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Photo by Snoqualmie Valley Record

Photo by Snoqualmie Valley Record

Graduating high school seniors throughout California could be awarded a “State Seal of Biliteracy” for proficiency in two languages if Governor Jerry Brown approves legislation approved by the state Legislature last week.

AB 815 was authored by Assemblywoman Julia Brownley, D-Santa Monica, who is chairperson of the Assembly Education Committee, with Speaker John Perez her principal coauthor. The bill would authorize Torlakson to establish the Seal of Bilteracy to “recognize high school graduates who have attained a high level of proficiency in speaking, reading, and writing in one or more languages in addition to English.”

The bill requires school districts to identify who qualifies for the seal, and to place “an appropriate insignia” on either a student’s diploma or transcript.

The award could go to a student whose native language is English and acquires proficiency in a foreign language.  But it could equally go to an immigrant student in California who is fluent in another language—and becomes proficient in English.

In 1998, Californians approved Proposition 227, which effectively banned bilingual education and required students to learn English in “structured English immersion” classes.

The proposal for the seal was included in the report issued by the transition team for State Superintendent of Public Instruction Tom Torlakson this spring.  “A Blueprint for Great Schools,” called  for “recognizing California students for being literate in English and one or more additional languages by awarding a State Seal of Biliteracy.”

The seal has been promoted for years by an organization called “Californians Together,” founded after the passage of Proposition 227. Among other activities, the organization promotes effective practices for educating students designated as “English learners”—now one in four students in California’s public schools.

This is the third time that the Legislature has endorsed the Seal of Biliteracy idea, but former Gov. Arnold Schwarzenegger vetoed the first two attempts.

The Executive Director of Californians Together is Shelly Spiegel-Coleman—who also was a member of Torlakson’s transition team that issued the “Blueprint for Great Success” report containing the recommendation. Spiegel-Coleman, a former bilingual education teacher, has been a leader in promoting bilingual education in California, and was also an opponent of Prop. 227.

But Spiegel-Coleman said that the legislation was not intended as a rebuff to Prop. 227, but rather as way to “take a fresh look at the benefits of students being equipped in multiple languages.”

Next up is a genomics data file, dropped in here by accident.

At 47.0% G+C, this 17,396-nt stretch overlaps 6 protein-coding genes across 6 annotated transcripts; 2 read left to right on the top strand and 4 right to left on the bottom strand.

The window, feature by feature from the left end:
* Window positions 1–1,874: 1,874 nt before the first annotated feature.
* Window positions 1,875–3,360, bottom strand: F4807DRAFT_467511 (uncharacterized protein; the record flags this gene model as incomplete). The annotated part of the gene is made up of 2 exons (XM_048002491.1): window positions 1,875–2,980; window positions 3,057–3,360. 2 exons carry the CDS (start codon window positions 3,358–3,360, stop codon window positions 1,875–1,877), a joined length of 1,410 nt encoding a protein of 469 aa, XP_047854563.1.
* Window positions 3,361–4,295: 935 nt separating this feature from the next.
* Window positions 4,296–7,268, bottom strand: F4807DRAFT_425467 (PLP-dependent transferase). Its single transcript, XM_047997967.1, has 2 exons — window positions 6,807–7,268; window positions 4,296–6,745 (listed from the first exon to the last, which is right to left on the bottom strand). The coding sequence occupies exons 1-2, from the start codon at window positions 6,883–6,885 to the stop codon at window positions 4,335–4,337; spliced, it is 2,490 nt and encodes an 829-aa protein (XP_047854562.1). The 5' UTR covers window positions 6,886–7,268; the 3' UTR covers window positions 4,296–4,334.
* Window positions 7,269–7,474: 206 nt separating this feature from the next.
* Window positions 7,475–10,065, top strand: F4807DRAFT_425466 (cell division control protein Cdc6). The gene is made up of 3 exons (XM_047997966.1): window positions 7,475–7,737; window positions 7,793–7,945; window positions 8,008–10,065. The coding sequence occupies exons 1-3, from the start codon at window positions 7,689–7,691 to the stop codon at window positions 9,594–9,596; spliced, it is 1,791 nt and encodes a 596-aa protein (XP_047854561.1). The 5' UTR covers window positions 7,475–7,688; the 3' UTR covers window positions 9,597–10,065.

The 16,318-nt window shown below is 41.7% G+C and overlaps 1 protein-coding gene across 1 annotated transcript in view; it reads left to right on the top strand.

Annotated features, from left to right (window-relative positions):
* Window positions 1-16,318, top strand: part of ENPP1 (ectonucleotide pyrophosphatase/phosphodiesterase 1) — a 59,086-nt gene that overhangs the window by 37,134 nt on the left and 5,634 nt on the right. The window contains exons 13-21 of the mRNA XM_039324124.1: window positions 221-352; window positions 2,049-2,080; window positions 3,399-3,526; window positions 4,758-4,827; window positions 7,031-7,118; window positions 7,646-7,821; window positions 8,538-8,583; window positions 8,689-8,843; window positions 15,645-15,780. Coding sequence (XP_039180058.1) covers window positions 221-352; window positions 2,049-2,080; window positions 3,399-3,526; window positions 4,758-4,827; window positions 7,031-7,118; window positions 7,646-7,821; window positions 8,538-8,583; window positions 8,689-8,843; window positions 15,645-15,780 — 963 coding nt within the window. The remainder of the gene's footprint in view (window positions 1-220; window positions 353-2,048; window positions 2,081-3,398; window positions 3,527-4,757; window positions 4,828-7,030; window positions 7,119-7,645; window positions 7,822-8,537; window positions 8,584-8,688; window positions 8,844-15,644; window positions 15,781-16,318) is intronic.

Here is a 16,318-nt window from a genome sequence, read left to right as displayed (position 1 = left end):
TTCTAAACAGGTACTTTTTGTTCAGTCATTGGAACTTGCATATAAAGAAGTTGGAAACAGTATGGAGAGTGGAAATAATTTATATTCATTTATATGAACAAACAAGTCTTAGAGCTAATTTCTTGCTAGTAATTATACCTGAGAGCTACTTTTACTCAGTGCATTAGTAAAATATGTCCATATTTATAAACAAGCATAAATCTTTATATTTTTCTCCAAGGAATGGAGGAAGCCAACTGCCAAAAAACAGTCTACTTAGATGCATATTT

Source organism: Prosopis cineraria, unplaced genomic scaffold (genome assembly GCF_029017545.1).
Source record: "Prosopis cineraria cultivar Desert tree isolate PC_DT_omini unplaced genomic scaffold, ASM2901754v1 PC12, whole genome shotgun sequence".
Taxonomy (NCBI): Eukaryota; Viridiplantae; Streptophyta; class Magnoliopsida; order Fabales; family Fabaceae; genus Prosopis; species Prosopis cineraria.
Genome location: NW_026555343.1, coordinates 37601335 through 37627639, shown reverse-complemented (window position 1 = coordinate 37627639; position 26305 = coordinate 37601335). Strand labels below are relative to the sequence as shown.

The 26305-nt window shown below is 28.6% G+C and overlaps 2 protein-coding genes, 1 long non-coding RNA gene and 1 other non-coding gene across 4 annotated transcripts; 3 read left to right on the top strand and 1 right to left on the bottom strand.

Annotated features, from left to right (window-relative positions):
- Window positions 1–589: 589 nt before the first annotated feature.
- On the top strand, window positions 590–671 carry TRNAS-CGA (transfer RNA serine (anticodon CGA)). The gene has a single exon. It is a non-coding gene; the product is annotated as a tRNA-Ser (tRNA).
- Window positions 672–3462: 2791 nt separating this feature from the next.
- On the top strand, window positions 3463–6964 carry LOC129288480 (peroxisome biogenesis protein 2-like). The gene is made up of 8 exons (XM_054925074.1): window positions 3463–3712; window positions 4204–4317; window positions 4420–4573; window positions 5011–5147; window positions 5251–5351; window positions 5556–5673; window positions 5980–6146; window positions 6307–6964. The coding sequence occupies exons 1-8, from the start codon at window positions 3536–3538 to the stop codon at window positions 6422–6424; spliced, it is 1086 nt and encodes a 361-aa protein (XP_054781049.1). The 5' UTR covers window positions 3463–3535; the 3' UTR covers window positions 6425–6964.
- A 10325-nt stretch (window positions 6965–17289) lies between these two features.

Some 59 schools districts throughout the state are already awarding their own “seal of biliteracy” to many of their students, according to Spiegel-Coleman.

They include Glendale Unified (one of the first to adopt the seal), Anaheim, Los Angeles, Modesto, Pasadena, San Francisco, San Jose and Ventura, along with smaller districts such as Ceres, Colton, Laton, Rowland and Waterford.

Last June, for example, Azusa Unified in the Inland Empire awarded the seal to students with proficiency in both English and an astonishing array of languages ranging from Spanish, Chinese, Tagalog, and Vietnamese to Armenian, Arabic, Korean, French, Italian, and German.

Brownley’s bill making the seal official for the entire state would allow Torlakson to use funds currently used for the Golden State Seal Merit Diploma, a seal also attached to a high school diploma for academic achievement.  He would be authorized to set up a way to deliver the seals to districts electronically.

School districts could still give their own seal, as many currently are, but by setting uniform standards for awarding a statewide seal will help both universities attended by students who receive one as well employers get a better idea of just how competent high school graduates are in a foreign language, said Spiegel-Coleman.

Given the years it takes to become proficient in a language she underscored the importance of motivating students much earlier to become bilingual.  “We need to get kids prepared long before they are seniors in high school,” she said.


Don’t know if your school district is offering a Seal of Biliteracy, or is considering doing so? Check out this list to find out.

 


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